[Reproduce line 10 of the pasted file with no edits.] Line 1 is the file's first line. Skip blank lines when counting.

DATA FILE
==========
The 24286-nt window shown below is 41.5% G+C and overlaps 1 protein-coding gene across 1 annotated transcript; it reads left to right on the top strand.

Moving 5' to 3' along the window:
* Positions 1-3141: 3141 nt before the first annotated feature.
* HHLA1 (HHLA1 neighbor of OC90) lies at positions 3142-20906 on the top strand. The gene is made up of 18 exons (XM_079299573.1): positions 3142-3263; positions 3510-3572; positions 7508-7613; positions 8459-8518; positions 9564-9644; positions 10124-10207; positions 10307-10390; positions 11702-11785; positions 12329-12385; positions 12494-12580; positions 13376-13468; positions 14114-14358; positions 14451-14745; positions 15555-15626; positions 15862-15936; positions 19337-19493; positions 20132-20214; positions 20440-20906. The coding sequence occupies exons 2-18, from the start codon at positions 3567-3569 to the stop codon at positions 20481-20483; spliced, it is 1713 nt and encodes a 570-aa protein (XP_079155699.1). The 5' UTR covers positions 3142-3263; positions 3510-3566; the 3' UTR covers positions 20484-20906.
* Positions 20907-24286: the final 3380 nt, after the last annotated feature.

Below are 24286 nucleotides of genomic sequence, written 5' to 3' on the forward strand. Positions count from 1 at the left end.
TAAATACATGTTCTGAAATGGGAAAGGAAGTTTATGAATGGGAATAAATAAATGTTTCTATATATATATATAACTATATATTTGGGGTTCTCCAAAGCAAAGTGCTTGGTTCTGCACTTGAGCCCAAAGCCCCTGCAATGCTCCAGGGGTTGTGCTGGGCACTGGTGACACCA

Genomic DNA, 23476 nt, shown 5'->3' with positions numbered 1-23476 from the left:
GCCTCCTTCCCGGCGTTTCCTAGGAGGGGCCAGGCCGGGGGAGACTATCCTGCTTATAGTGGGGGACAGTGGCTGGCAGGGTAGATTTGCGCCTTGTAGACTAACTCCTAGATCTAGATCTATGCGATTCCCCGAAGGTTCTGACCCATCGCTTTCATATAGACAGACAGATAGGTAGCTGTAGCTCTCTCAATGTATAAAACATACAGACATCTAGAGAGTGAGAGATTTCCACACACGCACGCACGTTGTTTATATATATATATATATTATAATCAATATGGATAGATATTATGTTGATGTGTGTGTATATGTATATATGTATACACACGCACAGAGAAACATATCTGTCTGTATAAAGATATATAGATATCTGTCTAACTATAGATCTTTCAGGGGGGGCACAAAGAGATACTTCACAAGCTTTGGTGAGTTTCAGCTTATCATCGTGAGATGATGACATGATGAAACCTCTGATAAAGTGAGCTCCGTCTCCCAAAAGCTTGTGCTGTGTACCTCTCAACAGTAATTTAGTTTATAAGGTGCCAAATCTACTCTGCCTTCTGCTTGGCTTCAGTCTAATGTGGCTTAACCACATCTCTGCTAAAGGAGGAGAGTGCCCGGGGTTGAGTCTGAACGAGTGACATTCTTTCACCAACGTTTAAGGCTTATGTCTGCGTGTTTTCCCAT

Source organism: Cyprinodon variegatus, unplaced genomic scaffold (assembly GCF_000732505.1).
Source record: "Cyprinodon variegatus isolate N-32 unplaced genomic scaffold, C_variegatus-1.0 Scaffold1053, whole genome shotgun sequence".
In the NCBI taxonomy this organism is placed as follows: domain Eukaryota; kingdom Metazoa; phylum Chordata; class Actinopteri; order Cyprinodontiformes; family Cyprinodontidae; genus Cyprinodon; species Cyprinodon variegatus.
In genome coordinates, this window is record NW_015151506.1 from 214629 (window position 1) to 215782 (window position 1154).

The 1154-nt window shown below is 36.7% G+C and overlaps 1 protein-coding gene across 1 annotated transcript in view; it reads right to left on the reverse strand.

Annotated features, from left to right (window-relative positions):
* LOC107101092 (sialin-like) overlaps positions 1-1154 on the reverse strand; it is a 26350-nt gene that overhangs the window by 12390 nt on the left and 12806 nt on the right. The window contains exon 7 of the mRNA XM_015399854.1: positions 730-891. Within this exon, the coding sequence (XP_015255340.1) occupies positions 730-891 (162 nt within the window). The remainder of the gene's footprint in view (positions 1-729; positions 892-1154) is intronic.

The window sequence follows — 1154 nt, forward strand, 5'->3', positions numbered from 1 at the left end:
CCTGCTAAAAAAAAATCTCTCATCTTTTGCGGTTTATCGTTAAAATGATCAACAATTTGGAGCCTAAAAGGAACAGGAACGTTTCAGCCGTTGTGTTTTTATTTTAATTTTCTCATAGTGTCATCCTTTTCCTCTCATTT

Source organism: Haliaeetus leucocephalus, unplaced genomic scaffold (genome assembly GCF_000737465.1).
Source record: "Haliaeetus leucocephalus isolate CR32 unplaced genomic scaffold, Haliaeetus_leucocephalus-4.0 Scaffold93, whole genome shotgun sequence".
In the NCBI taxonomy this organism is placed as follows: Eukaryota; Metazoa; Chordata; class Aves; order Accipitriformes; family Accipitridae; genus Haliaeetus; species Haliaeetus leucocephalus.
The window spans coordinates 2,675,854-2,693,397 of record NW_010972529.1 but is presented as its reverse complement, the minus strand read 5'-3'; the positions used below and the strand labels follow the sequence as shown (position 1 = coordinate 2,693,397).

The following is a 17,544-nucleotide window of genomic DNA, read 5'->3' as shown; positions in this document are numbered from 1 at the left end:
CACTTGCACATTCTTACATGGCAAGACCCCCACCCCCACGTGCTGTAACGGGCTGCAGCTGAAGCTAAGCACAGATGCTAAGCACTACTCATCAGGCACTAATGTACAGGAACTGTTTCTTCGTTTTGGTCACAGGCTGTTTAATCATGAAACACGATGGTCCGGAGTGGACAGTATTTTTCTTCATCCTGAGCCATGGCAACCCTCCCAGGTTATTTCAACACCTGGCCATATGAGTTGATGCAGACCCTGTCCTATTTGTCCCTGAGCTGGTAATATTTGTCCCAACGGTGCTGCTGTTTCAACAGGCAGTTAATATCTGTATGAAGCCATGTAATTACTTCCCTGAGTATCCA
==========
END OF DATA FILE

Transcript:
Source organism: Cyprinodon variegatus, unplaced genomic scaffold (assembly GCF_000732505.1).